TSA Members Revise Low-Sulfur Fuel Charge

Ocean emissions control

Substantially higher shipping costs are coming with the new year as new, stricter emissions regulations come into effect. This emphasizes the importance of considering CR Ocean Engineering scrubber technology as an alternative to higher costs of low-sulphur fuel. In a previous post, we noted that BP Singapore Country President, Terence Yuen, spoke on behalf of marine scrubbers as a means to meet stricter controls.

This press release, which we reprint from World Maritime News, will give you idea of what those costs will be. Not a pretty picture.

Unless you choose a CR Ocean Marine Scrubber.

Here’s a video on Retrofitting a CR Ocean Engineering into a bulk carrier operating in the US Great Lakes.

Here’s a White Paper on the economic advantages of such technology.

Should you need to find out more on how our technology can help with your S02 scrubbing needs, please email nconfuorto@croceanx.com or call him at: 1 (973) 455-0005.

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Asia-U.S. container shipping lines in the Transpacific Stabilization Agreement (TSA) have revised their recommended low-sulfur fuel charge to recover the added cost.

According to TSA the container lines are facing an average USD 365 per ton low-sulfur fuel price differential at the beginning of 2015 as environmental rules mandate a shift to cleaner marine gas oil (MGO) within North American coastal waters.

Application of the new formula will take effect January 1, 2015.

TSA said that shippers with cargo moving from Asia to the U.S. can expect initial charges of USD 67 and USD 53 per 40-foot container (FEU) for the East and West Coasts respectively, versus USD 17 and USD 16 at present. Going forward, the charge will be adjusted quarterly based on a 13-week average of weekly prices. Charges for 20-foot containers (TEU) will be assessed at 90% of FEU levels.

In September TSA announced plans to establish a new formula in conjunction with its 2015 revenue and cost recovery program. Modifications reflect both the higher per-ton MGO fuel cost differential versus low-sulfur fuel currently in use, and revised fleet characteristics such as vessel size, speed and effective capacity; MGO consumption rates; sailing time within the coastal zone, and other factors.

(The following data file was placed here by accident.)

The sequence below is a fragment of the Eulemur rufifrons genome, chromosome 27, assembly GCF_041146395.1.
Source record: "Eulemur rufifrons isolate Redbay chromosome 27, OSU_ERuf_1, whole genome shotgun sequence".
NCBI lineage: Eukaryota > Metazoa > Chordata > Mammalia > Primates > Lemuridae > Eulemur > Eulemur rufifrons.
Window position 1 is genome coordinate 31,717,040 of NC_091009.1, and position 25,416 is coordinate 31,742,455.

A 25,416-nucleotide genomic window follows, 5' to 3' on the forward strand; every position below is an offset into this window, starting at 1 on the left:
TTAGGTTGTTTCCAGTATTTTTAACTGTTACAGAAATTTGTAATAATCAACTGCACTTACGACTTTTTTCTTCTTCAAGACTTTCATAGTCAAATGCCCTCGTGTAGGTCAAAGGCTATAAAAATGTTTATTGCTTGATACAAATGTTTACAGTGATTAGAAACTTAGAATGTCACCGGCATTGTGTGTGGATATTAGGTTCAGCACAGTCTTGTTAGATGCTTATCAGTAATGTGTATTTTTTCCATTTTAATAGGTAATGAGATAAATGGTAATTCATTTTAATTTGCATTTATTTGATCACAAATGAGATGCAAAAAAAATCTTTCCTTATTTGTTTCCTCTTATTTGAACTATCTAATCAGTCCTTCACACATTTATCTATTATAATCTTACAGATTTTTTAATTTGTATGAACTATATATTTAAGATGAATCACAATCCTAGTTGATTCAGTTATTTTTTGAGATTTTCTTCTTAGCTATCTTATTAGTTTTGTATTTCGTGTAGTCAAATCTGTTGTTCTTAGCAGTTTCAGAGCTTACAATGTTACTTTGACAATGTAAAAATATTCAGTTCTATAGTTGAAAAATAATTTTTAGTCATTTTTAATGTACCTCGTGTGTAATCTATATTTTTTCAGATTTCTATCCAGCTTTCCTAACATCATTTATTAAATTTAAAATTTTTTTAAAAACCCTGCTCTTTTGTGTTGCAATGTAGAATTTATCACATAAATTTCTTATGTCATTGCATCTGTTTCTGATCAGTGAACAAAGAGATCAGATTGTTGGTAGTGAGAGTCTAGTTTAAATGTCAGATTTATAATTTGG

“In the absence of firm loading prices for MGO in Asia, the new formula will base its East and West Coast charges on weekly loading prices for New York and Los Angeles, respectively, as posted by Bunkerworld,” the association said.

“As in 2012 when we first established the component, carriers are again exposed to a sudden, dramatic increase in fuel costs that they cannot possibly absorb,” explained TSA executive administrator Brian Conrad.

“Serious questions remain as to whether an overnight surge in demand for a relatively scarce fuel will be fully met and what a ramp-up on this scale will mean initially for prices. Recent estimates suggest added annual cost per carrier in the hundreds of millions of dollars, so it is critical in the current environment that lines act quickly to mitigate such a large impact.”

Conrad noted that for contracts where the current low-sulfur component is now folded into the overall bunker charge, this will be phased out as new 2015-16 service contracts are negotiated, in favor of a separate low-sulfur charge that is intended to fully take effect when the new contacts begin on May 1, 2015.

During the January-May transition period, TSA lines will assess either a modified low-sulfur component folded into the overall bunker charge, or a separate charge, depending on the terms of existing contracts and individual customer negotiations.

International MARPOL Annex VI rules limiting sulfur oxide (SOx) vessel emissions to 1% were extended to the 200-mile North American coastal zone in 2011, and TSA member lines have since imposed a low-sulfur component to their existing bunker fuel charge.

That component measures the added cost of burning more expensive low-sulfur fuel for the portion of a typical sailing spent within coastal waters. MARPOL rules lower the cap on SOx emissions to 0.1%, effective January 1, 2015, requiring the switch to still more expensive MGO and, in some cases, additional retrofitting of vessels for segregated storage of the fuel.

In a separate action, TSA has modified its basic bunker charge formula, as with the new low-sulfur charge, to reflect larger, more fuel-efficient ships with increased effective capacity entering the trade; longer transit times and different consumption rates as a result of slow steaming; routing and schedule adjustments created by vessel-sharing alliances, and other factors.

These differences primarily affect the price sensitivity for each $20 movement up or down in the average fuel price, which in turn will also result in some adjustments to the basic charge matrix. For example, the Q4 2014 bunker charge now in place of $510 per FEU to the West Coast and $969 to the East Coast would be $501 and $957 with the planned revisions. As with the low-sulfur charge, 20-foot container rates will be set at 90% of FEU levels.

Press Release

Republished from World Maritime News